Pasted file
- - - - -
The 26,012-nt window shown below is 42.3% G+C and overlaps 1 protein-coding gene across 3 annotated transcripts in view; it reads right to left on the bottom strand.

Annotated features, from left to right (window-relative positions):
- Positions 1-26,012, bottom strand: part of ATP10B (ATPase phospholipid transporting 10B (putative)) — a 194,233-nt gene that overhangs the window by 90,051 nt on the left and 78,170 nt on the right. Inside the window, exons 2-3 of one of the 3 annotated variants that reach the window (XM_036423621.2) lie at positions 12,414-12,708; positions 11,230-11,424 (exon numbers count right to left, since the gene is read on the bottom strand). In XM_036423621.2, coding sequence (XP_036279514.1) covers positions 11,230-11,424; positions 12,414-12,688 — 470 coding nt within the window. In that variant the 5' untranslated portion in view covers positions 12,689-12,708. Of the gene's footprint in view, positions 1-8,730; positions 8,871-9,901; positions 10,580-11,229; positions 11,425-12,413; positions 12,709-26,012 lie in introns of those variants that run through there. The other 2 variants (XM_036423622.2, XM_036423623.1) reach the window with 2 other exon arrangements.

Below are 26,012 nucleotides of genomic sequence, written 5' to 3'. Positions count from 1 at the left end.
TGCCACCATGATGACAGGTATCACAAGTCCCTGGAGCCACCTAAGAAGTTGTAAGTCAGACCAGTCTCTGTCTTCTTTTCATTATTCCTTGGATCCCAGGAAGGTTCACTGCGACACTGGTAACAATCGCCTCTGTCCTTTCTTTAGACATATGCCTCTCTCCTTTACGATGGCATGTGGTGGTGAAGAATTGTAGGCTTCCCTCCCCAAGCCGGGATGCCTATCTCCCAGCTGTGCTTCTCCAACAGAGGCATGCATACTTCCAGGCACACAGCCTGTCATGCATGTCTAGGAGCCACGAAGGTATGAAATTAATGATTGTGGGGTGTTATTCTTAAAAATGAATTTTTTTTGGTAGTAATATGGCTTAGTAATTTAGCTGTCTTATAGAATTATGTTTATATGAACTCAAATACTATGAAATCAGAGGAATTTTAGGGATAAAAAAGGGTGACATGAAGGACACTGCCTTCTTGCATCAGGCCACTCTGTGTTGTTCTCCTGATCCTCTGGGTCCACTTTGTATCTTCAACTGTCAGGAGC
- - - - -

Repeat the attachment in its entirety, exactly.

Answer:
The 26,012-nt window shown below is 42.3% G+C and overlaps 1 protein-coding gene across 3 annotated transcripts in view; it reads right to left on the bottom strand.

Annotated features, from left to right (window-relative positions):
- Positions 1-26,012, bottom strand: part of ATP10B (ATPase phospholipid transporting 10B (putative)) — a 194,233-nt gene that overhangs the window by 90,051 nt on the left and 78,170 nt on the right. Inside the window, exons 2-3 of one of the 3 annotated variants that reach the window (XM_036423621.2) lie at positions 12,414-12,708; positions 11,230-11,424 (exon numbers count right to left, since the gene is read on the bottom strand). In XM_036423621.2, coding sequence (XP_036279514.1) covers positions 11,230-11,424; positions 12,414-12,688 — 470 coding nt within the window. In that variant the 5' untranslated portion in view covers positions 12,689-12,708. Of the gene's footprint in view, positions 1-8,730; positions 8,871-9,901; positions 10,580-11,229; positions 11,425-12,413; positions 12,709-26,012 lie in introns of those variants that run through there. The other 2 variants (XM_036423622.2, XM_036423623.1) reach the window with 2 other exon arrangements.

Below are 26,012 nucleotides of genomic sequence, written 5' to 3'. Positions count from 1 at the left end.
TGCCACCATGATGACAGGTATCACAAGTCCCTGGAGCCACCTAAGAAGTTGTAAGTCAGACCAGTCTCTGTCTTCTTTTCATTATTCCTTGGATCCCAGGAAGGTTCACTGCGACACTGGTAACAATCGCCTCTGTCCTTTCTTTAGACATATGCCTCTCTCCTTTACGATGGCATGTGGTGGTGAAGAATTGTAGGCTTCCCTCCCCAAGCCGGGATGCCTATCTCCCAGCTGTGCTTCTCCAACAGAGGCATGCATACTTCCAGGCACACAGCCTGTCATGCATGTCTAGGAGCCACGAAGGTATGAAATTAATGATTGTGGGGTGTTATTCTTAAAAATGAATTTTTTTTGGTAGTAATATGGCTTAGTAATTTAGCTGTCTTATAGAATTATGTTTATATGAACTCAAATACTATGAAATCAGAGGAATTTTAGGGATAAAAAAGGGTGACATGAAGGACACTGCCTTCTTGCATCAGGCCACTCTGTGTTGTTCTCCTGATCCTCTGGGTCCACTTTGTATCTTCAACTGTCAGGAGC